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Video: Specialized Aethos First Ride Review - How does the world’s lightest disc-brake road bike ride?

We headed to a sunny Solihull for a quick spin on the Specialized Aethos. This hyper-light disc-brake road bike is stunningly quick.

No, you’re not looking at an old Specialized Tarmac with disc brakes, this is the Aethos, a brand new road bike from Specialized that is focused on everything apart from racing. I got my hands on this ultra-light bike, if only for a short ride and here are my thoughts about what this bike brings to the party.

First off, it’s nice to see high-end road bikes being designed without an eye on racing. In the information that Specialized has given us, they state that this bike will not be ridden by the pros in races. They have the SL7 for that which can be built to the UCI’s 6.8kg minimum weight rule.

This is a bike for you and me, the average (well-off) roadie that doesn’t care about marginal aero gains or drag and all of that.

With the Aethos, Specialized is taking things back to when stiffness to weight ratio and handling ruled the roost and I, for one, am rather happy about that. If you want fast, you have the Tarmac SL7 and if you want hyper-fast you still have the Venge, for now. This seems like it could be the general riding dream bike.

That said, Specialized has got UCI approval for the frame, so you can race on yours and take it to the bigger sportives if that’s your thing.

The tube shapes here might look round and they are, mostly. Specialized says that their engineers studied the “flexing and breathing of carbon frames in the pedalling test rig, and they realised the industry’s understanding of how forces flow through a frame was incomplete and ripe for massive improvements. We used staggeringly large supercomputer simulations—more than any humans can do in a lifetime—to subtly alter round tube shapes. This made their shapes more conical in key areas to deliver huge gains in stiffness and balance with the minimum amount of material.”

The headline result of all of that is the weight or lack of it. Specialized says that the lightest build comes in at just 5.8kg. For a disc brake road bike, that is certainly impressive, especially when you consider that this is a pretty standard build. There is nothing here that you’d only find on a hill-climb bike like a silly saddle or parts that require scary torque settings.

Weight is still enemy number one when it comes to getting up hills quickly so we’ll certainly be taking this bike into the hills.

Specialized says that their standard test ride for this bike was the ‘Big Easy’, an 80-mile ride in the Santa Cruz mountains that takes in 7000ft of climbing. On this short ride around Solihull, we weren’t really able to replicate that, but I’ll be ticking off a lot of climbing miles to see if the incredible acceleration that I’ve felt today is replicated when the gradient gets really steep. I’ve got a few hill climbs lined up too.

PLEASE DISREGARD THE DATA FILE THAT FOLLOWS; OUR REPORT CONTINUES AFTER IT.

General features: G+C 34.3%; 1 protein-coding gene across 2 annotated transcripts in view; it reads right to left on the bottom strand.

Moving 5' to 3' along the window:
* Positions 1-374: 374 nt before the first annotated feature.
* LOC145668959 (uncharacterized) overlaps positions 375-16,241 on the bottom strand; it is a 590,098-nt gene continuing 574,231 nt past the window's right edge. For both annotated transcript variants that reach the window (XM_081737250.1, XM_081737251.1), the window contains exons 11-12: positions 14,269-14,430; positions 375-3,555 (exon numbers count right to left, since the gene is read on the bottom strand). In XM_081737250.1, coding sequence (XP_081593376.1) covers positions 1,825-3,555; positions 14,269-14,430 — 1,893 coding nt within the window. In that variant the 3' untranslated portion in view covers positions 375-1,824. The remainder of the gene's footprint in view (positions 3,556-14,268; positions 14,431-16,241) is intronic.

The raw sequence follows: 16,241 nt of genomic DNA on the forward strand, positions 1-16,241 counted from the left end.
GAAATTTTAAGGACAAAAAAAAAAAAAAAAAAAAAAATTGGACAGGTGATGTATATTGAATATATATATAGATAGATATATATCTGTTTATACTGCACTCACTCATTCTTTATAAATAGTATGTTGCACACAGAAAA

Specialized is also talking a lot about handling. With no aero tube shapes or need to make the Aethos super low and long, the handling should be free to be nicely balanced. I’ve only ridden 40 short kilometres on this bike so that is something that I’ll have to test properly back on home roads.

Speaking of home roads, I often moan about the road surfaces around the Mendip hills where you’ll often find me riding. It will be interesting to see how the stiffness to weight focus that Specialized has placed on this new bike impacts on the compliance. There really is no point having a super stiff bike if it saps all of your energy by providing a harsh ride.

One thing that will certainly help with comfort is the space for 32mm tyres. This one that I have here comes with 26mm S-Works Turbo Cotton tyres but should you want to maximise comfort then you can fit a 32mm tyre on a rim with an internal width of 21mm and still have 4mm clearance around the tyre.

Other sensible features include a threaded bottom bracket that we have seen a few brands reverting to recently. Pressfit as a system is very good when it works, but the tolerances needed have presented a few brands with quality control issues and to be quite frank, I don’t want to be bothered by creaking while I’m out riding. Silence is golden and I’m happy to see threaded systems coming back.

If the build is sensible then I’m afraid that the price isn’t. The collector’s edition that is limited to just 300 units will set you back a whopping £13,000. This one that I have here is £10,750, or £250 more than the new S-Works SL7. The SRAM RED eTAP AXS build is also £10,750.


The bike that I now have on test doesn’t feature anything revolutionary when you take a look at the spec sheet. You’re getting a Shimano Dura-Ace Di2 groupset along with Roval’s Alpinist wheels, S-Works finishing kit and a 27.2mm Roval Alpinist seatpost. The saddle is a stock S-Works Power, so it’s got scope to get even lighter if you’re looking at this and thinking about hill climbs.

One final note and a feature that I instantly noticed is the subtle paint scheme and branding. I used to love the old style Cannondale Supersix frames when people got custom paint jobs with just a little ‘Cannondale’ just on the top tube. The Aethos channels that clean feeling and I really like it. We can leave the massive logos to the riders that are paid to advertise their bikes.

So I’ll be riding the Aethos now for a month or so then we’ll have a full review on the site. What do you think of the bike? Are you happy that Specialized has made a superbike for riders that aren’t interested in racing? Does this show that high-end road bike design shouldn’t be lead by the needs of the pro peloton? Let us know down in the comments below.

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